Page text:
The spectre of the Brexit provides an opportunity to think again about the conditions that facilitate British migration to other European countries. Although widely cited as made possible by freedom of movement and the right to reside in other European countries, this paper revisits my research on the British in rural France to think in depth about how we might understand British migration and settlement to Europe whatever the outcome of the EU referendum later this month. While European Union Citizenship is often presented by such lifestyle migrants within their wider claims to belonging—and their rationalisations for living in the French countryside—I argue that their continuing sense of themselves as British communicated through their everyday practices and actions demonstrates the more complex structural conditions and support and promote their migration and settlement. On the basis of this, I introduce constellations of privilege as a new conceptual apparatus to focus how privilege is structured not only in and through European Union membership, but also, among others, through classed and racial formations in the United Kingdom and colonial legacies.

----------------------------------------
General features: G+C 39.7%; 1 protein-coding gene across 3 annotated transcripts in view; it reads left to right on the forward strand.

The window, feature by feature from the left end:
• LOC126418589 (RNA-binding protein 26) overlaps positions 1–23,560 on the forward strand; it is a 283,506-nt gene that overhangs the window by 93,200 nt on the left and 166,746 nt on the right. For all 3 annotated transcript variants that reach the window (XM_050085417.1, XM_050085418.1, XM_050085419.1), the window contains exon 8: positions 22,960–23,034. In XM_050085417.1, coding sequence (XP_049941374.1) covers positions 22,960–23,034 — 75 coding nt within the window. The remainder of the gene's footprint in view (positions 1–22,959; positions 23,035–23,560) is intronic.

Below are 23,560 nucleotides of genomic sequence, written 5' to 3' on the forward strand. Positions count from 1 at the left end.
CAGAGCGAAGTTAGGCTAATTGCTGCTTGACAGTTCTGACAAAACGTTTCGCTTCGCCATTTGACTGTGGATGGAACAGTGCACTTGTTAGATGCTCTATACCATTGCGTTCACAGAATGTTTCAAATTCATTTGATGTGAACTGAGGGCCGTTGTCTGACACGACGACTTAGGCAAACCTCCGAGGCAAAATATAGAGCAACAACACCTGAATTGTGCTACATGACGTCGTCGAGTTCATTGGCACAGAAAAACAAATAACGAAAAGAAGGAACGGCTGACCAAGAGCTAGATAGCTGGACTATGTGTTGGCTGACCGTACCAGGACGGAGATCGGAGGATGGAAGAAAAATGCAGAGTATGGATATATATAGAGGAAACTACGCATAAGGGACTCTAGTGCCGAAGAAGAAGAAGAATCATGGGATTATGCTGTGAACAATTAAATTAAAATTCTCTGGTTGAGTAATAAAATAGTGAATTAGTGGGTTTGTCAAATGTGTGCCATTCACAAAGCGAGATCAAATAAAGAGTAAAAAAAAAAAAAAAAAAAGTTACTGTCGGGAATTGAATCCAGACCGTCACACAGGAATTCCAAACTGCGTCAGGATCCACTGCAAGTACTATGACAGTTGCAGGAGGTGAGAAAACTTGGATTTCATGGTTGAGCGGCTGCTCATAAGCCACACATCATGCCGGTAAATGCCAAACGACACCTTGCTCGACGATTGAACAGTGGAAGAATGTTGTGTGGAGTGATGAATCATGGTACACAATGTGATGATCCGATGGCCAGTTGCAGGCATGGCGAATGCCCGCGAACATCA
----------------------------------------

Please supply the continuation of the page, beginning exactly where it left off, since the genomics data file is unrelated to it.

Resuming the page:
Michaela Benson (Goldsmiths, University of London)